‘I don’t know failure here’: Don Brown eliciting renewed faith in UMass football team

  • JOHNSON STAFF PHOTO / KYLE GRABOWSKI

  • UMass football coach Don Brown speaks at UMass Football media day at McGuirk Alumni Stadium in Amherst on Thursday. The Minutemen open fall camp Friday and begin the 2022 season Sept. 3 at Tulane. STAFF PHOTO / KYLE GRABOWSKI

  • UMass running back Ellis Merriweather speaks at UMass Football media day at McGuirk Alumni Stadium in Amherst on Thursday. The Minutemen open fall camp Friday and begin the 2022 season Sept. 3 at Tulane. STAFF PHOTO / KYLE GRABOWSKI

  • WOODEN STAFF PHOTO / KYLE GRABOWSKI

Staff Writer
Published: 8/4/2022 7:17:37 PM
Modified: 8/5/2022 1:57:16 PM

AMHERST – Only winning two games in his three-year UMass football career gets to Billy Wooden.

The junior experienced victory Sept. 28, 2019, as a freshman against Akron and not again until the Minutemen took down UConn on Oct. 9 – 742 days later.

“It’s a touchy situation, touchy subject. But I just want to win,” he said Thursday at UMass’ media day. “Put aside all the personal gain from it. I’m happy to just win, honestly.”

Only UMass’ longest-tenured players have experienced multiple victories in a season, back in 2018. Each loss wore on redshirt junior tight end Josiah Johnson, maybe more than some of his teammates.

“This was my only offer coming out of high school. I have learned to love this place, and I want to see this place win. Every loss that we had, I try not to be too emotional, but it hurts,” he said. “That was one of our biggest problems in the past. I don’t think it hurt enough people. I see a lot more care and want and need to win.”

People close to Johnson asked him if he was transferring after last season. Johnson wasn’t going anywhere. He loves UMass. The Jacksonville, Fla., native has become a self-described ‘Masshole.’ Meeting Don Brown after the new UMass head coach took over in December cemented his decision.

“The passion he has for the school and how he wants to bring winning back, that’s all I’ve ever wanted to do was see this school win,” Johnson said. “It hasn’t been the easiest. That’s one of the main reasons I’m so excited for this year is I know Coach Brown has that same type of passion to bring winning back. I just want to see winning here.”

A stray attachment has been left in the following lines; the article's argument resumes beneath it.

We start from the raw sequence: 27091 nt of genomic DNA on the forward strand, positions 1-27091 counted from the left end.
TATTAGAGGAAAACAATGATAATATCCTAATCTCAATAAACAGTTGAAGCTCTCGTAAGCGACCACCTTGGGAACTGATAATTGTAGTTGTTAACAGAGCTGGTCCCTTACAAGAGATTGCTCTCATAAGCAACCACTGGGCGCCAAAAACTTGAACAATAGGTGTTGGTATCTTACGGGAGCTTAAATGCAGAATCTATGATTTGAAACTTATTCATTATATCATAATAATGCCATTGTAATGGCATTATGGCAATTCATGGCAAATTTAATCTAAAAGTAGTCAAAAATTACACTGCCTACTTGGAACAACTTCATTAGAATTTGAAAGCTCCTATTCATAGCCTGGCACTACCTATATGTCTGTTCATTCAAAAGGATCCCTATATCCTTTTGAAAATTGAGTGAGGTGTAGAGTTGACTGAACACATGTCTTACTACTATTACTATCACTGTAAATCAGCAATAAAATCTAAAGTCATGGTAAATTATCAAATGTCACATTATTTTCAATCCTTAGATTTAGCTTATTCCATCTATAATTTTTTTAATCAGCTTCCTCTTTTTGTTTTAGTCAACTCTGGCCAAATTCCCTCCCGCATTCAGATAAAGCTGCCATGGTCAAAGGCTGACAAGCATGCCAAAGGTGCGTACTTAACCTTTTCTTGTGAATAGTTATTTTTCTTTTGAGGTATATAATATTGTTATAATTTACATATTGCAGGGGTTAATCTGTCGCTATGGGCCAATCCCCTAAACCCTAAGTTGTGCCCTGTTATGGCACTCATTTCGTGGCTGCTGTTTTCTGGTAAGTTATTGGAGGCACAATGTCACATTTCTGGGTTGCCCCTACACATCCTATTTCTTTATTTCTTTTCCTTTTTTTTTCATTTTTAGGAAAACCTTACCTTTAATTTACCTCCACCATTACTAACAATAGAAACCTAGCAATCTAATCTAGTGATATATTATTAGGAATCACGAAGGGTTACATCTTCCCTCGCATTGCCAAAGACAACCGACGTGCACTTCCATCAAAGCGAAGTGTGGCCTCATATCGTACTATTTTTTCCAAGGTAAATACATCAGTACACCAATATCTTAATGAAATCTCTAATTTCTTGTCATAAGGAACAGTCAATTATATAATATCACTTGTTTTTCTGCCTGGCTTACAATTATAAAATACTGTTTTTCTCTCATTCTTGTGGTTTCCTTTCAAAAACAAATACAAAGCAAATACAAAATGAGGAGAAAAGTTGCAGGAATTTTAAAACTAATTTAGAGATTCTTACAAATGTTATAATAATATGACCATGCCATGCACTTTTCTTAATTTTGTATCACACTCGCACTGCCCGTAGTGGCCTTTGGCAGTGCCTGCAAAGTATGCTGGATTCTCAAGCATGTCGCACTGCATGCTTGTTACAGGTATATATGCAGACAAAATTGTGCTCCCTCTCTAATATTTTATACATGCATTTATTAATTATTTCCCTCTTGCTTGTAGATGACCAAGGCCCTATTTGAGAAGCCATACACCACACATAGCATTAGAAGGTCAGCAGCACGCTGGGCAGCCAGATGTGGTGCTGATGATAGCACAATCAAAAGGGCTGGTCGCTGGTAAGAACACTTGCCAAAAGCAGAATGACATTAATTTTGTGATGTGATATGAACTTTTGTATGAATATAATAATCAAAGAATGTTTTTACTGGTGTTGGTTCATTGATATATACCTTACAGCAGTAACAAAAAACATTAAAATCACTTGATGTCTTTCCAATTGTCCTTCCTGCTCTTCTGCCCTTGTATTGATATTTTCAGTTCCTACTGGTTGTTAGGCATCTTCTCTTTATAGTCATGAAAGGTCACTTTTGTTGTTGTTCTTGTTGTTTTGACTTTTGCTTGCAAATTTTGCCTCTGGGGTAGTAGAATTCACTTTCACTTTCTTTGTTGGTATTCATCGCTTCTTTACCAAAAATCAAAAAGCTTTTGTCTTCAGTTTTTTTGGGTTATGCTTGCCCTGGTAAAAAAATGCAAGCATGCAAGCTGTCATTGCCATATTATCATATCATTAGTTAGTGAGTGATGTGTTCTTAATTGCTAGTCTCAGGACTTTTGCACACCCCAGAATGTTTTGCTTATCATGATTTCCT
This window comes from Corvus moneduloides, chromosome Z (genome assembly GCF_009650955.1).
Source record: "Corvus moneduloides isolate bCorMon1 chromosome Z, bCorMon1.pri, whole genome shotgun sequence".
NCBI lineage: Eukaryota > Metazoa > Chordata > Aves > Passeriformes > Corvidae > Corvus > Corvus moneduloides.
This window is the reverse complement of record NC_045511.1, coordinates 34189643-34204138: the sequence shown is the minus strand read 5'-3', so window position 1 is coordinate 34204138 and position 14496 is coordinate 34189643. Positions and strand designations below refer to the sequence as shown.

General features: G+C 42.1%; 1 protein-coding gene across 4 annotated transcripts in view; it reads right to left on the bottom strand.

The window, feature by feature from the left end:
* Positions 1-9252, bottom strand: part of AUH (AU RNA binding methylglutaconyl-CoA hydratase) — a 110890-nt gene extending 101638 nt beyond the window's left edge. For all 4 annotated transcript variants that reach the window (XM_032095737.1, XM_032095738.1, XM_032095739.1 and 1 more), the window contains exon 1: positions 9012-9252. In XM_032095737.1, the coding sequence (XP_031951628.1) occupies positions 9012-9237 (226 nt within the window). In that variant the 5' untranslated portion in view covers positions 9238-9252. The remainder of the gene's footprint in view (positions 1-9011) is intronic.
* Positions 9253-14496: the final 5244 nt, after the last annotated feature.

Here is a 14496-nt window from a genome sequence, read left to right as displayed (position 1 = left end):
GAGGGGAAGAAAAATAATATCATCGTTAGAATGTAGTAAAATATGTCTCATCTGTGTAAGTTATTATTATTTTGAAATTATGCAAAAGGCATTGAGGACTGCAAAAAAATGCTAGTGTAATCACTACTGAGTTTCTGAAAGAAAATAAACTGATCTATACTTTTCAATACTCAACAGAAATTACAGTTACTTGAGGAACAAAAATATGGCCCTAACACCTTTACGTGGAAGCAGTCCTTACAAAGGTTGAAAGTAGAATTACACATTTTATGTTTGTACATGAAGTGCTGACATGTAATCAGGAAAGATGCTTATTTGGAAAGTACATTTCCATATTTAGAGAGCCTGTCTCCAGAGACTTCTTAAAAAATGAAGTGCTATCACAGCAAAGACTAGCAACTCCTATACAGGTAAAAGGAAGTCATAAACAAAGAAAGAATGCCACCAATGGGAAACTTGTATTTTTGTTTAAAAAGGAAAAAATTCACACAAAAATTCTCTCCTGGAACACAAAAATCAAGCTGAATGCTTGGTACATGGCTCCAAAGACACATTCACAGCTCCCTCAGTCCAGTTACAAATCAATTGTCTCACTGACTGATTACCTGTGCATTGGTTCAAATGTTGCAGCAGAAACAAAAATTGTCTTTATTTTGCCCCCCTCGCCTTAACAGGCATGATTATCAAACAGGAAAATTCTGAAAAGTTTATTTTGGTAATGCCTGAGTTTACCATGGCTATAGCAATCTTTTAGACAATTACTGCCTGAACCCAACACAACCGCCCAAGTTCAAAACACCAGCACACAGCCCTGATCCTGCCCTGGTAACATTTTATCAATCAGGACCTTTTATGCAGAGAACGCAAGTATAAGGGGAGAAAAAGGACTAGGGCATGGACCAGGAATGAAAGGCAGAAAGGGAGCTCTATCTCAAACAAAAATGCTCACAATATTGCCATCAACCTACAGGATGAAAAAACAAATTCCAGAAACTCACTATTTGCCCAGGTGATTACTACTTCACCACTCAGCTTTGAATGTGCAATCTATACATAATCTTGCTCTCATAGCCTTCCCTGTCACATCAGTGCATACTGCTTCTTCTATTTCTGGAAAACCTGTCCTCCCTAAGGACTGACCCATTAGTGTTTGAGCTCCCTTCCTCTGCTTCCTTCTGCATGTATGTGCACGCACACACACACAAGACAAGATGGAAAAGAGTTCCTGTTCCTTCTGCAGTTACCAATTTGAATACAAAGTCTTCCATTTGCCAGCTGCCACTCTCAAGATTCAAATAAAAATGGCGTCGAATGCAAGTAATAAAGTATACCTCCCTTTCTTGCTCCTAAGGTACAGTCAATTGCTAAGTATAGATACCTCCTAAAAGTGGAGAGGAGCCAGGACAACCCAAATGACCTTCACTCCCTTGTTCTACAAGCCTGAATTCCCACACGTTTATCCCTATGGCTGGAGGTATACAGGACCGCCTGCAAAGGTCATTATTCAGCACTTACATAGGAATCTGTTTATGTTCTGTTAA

Brown knows nothing else. He first arrived in Amherst in 1998 as a defensive coordinator under Mark Whipple following a 2-9 season. UMass won the FCS national championship that year, then returned to the playoffs in 1999 before Brown “lost his brain,” he said, and left for Northeastern. He returned to Amherst from 2004-08 and authored the most successful five-year run in program history, which included a 43-19 record and an appearance in the 2006 FCS national championship game.

“I don’t know failure here. That’s what I’ve been trying to express with them,” Brown said. “You live in the past, you die in the present. You can’t do anything about what’s behind you. There’s enough talent here. We’ve just got to maximize and bring it out of them.”

That, resulting in winning games, plural, would be a start and reasonable goal. Brown has the Minutemen thinking big, however.

“Trying to make and win a bowl game for the first time in program history, obviously you gotta win game by game, but that is also the overarching goal,” Johnson said.

That can only be accomplished by a group that hates losing. From what Johnson has seen, more of his teammates despise losing more than they want to win.

“You can see the drastic chance, there’s more people feeling it now and wanting it now because of him,” Johnson said of Brown. “He’s super passionate, loves this place, is from winning and wants to continue winning.”

Johnson hopes the winning continues at UMass even after he hangs up his helmet.

“I want to help establish more of a culture, a way of doing things here,” he said. “I try to lead with actions. I want to leave behind that will to do the extra stuff, go 110 percent on the field and play for each other rather than yourself. If I’m able to leave that mentality that I play with to the older guys and the younger guys to keep integrating it through, then I’ll feel accomplished and that I helped this program.”

Kyle Grabowski can be reached at kgrabowski@gazettenet.com. Follow him on Twitter @kylegrbwsk.

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